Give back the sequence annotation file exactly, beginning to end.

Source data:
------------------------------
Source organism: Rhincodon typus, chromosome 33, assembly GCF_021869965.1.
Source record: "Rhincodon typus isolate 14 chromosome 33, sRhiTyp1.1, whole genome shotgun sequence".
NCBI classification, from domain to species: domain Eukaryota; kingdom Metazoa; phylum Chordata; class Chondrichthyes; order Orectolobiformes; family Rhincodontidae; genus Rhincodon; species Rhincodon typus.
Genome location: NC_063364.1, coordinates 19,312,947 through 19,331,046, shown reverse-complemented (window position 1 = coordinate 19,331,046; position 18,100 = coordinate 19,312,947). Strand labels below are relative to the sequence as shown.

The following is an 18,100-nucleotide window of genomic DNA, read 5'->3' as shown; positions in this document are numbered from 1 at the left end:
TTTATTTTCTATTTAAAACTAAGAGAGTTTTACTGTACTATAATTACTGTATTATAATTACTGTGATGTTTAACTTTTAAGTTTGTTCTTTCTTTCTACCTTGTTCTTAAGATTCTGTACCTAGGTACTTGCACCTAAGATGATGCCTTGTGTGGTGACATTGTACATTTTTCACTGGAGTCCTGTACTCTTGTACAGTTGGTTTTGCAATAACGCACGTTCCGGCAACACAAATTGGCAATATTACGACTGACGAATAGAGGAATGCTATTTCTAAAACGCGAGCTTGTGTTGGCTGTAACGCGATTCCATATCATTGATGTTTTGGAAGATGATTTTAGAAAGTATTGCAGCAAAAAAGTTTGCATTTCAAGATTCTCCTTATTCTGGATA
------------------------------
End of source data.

Source organism: Rhincodon typus, chromosome 33, assembly GCF_021869965.1.
Source record: "Rhincodon typus isolate 14 chromosome 33, sRhiTyp1.1, whole genome shotgun sequence".
NCBI classification, from domain to species: domain Eukaryota; kingdom Metazoa; phylum Chordata; class Chondrichthyes; order Orectolobiformes; family Rhincodontidae; genus Rhincodon; species Rhincodon typus.
Genome location: NC_063364.1, coordinates 19,312,947 through 19,331,046, shown reverse-complemented (window position 1 = coordinate 19,331,046; position 18,100 = coordinate 19,312,947). Strand labels below are relative to the sequence as shown.

The following is an 18,100-nucleotide window of genomic DNA, read 5'->3' as shown; positions in this document are numbered from 1 at the left end:
TTTATTTTCTATTTAAAACTAAGAGAGTTTTACTGTACTATAATTACTGTATTATAATTACTGTGATGTTTAACTTTTAAGTTTGTTCTTTCTTTCTACCTTGTTCTTAAGATTCTGTACCTAGGTACTTGCACCTAAGATGATGCCTTGTGTGGTGACATTGTACATTTTTCACTGGAGTCCTGTACTCTTGTACAGTTGGTTTTGCAATAACGCACGTTCCGGCAACACAAATTGGCAATATTACGACTGACGAATAGAGGAATGCTATTTCTAAAACGCGAGCTTGTGTTGGCTGTAACGCGATTCCATATCATTGATGTTTTGGAAGATGATTTTAGAAAGTATTGCAGCAAAAAAGTTTGCATTTCAAGATTCTCCTTATTCTGGATA